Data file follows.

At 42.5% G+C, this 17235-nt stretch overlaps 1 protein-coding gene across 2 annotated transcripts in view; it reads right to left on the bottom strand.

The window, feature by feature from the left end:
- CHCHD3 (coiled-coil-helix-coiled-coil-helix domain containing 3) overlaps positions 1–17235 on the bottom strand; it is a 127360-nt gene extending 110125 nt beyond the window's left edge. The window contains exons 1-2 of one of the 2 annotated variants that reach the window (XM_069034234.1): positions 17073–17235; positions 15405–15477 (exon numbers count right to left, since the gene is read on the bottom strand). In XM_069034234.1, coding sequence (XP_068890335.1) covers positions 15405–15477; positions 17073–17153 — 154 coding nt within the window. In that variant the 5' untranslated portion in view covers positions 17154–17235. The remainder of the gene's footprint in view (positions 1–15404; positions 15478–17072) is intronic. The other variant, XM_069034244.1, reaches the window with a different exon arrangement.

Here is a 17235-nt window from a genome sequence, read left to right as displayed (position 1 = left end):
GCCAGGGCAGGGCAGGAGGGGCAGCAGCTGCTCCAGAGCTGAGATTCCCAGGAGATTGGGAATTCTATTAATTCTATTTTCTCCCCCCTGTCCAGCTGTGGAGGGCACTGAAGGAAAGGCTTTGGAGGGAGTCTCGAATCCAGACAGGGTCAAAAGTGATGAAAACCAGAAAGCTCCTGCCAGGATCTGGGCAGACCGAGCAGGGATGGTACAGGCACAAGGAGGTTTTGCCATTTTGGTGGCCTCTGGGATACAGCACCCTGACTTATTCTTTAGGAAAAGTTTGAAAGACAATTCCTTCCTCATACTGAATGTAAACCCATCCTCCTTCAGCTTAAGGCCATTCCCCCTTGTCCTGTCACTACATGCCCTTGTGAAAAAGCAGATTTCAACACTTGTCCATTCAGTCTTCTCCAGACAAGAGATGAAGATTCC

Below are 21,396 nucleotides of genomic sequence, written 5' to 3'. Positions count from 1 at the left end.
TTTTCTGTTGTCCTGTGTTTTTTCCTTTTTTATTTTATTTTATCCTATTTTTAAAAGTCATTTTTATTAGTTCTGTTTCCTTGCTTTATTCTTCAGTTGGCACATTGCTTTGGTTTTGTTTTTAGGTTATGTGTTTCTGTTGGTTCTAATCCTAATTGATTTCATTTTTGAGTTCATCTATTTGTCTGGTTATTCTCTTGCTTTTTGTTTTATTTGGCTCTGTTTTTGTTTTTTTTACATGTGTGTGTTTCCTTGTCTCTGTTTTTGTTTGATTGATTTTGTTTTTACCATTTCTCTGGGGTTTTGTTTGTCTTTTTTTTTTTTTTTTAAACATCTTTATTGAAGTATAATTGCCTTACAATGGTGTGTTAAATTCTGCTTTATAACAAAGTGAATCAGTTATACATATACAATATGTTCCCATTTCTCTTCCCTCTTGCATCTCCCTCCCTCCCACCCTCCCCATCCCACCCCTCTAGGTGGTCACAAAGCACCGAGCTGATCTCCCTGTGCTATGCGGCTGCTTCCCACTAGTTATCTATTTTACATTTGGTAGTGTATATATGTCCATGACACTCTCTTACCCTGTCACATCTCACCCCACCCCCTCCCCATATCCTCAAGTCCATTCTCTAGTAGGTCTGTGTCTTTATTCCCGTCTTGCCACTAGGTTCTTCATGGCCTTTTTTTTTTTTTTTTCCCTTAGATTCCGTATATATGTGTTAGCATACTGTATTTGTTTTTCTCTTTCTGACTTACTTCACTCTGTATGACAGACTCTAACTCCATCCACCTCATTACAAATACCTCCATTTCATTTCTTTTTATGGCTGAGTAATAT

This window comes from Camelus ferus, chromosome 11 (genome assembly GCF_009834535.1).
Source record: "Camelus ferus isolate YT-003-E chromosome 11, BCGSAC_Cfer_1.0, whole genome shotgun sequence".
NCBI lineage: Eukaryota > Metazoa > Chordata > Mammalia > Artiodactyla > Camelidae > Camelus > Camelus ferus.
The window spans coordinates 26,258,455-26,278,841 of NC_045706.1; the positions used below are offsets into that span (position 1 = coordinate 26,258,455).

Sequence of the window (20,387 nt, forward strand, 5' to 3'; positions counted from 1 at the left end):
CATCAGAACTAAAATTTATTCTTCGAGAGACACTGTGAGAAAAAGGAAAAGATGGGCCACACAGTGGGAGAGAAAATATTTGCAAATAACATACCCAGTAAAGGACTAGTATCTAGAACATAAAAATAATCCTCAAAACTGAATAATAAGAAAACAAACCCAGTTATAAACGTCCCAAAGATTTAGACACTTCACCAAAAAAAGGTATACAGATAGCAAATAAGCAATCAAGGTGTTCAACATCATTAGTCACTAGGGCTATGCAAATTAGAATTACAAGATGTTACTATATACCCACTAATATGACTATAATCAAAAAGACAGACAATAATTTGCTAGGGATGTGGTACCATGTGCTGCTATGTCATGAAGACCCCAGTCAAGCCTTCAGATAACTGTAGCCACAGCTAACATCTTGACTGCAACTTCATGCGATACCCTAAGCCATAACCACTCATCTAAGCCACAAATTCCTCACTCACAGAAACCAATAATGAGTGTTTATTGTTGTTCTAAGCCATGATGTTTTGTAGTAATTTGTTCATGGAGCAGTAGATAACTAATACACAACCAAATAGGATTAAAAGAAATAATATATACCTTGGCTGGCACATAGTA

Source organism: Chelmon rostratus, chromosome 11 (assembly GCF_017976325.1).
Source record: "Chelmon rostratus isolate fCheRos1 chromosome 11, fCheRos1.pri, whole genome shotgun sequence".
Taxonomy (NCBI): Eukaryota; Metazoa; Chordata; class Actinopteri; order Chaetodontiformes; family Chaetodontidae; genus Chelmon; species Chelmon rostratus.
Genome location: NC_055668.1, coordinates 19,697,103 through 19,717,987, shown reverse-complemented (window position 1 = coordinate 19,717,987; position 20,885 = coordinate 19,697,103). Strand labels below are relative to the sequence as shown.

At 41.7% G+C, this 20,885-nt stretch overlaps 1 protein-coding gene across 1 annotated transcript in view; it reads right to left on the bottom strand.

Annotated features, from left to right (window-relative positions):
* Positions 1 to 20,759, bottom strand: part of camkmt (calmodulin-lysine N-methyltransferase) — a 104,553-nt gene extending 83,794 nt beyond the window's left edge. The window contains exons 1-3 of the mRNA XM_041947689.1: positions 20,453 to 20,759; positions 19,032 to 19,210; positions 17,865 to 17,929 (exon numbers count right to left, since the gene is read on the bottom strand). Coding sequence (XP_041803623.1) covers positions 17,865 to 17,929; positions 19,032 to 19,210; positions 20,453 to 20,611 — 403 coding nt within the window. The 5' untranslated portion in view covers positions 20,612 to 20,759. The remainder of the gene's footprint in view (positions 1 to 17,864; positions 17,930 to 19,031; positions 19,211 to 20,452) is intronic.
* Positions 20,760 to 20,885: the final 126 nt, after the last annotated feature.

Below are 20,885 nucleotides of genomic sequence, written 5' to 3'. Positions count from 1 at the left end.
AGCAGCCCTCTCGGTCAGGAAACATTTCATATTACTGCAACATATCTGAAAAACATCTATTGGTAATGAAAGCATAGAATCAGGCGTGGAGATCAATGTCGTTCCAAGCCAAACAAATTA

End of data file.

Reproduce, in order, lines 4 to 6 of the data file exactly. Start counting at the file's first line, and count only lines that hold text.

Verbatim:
Here is a 17235-nt window from a genome sequence, read left to right as displayed (position 1 = left end):
GCCAGGGCAGGGCAGGAGGGGCAGCAGCTGCTCCAGAGCTGAGATTCCCAGGAGATTGGGAATTCTATTAATTCTATTTTCTCCCCCCTGTCCAGCTGTGGAGGGCACTGAAGGAAAGGCTTTGGAGGGAGTCTCGAATCCAGACAGGGTCAAAAGTGATGAAAACCAGAAAGCTCCTGCCAGGATCTGGGCAGACCGAGCAGGGATGGTACAGGCACAAGGAGGTTTTGCCATTTTGGTGGCCTCTGGGATACAGCACCCTGACTTATTCTTTAGGAAAAGTTTGAAAGACAATTCCTTCCTCATACTGAATGTAAACCCATCCTCCTTCAGCTTAAGGCCATTCCCCCTTGTCCTGTCACTACATGCCCTTGTGAAAAAGCAGATTTCAACACTTGTCCATTCAGTCTTCTCCAGACAAGAGATGAAGATTCC

Below are 21,396 nucleotides of genomic sequence, written 5' to 3'. Positions count from 1 at the left end.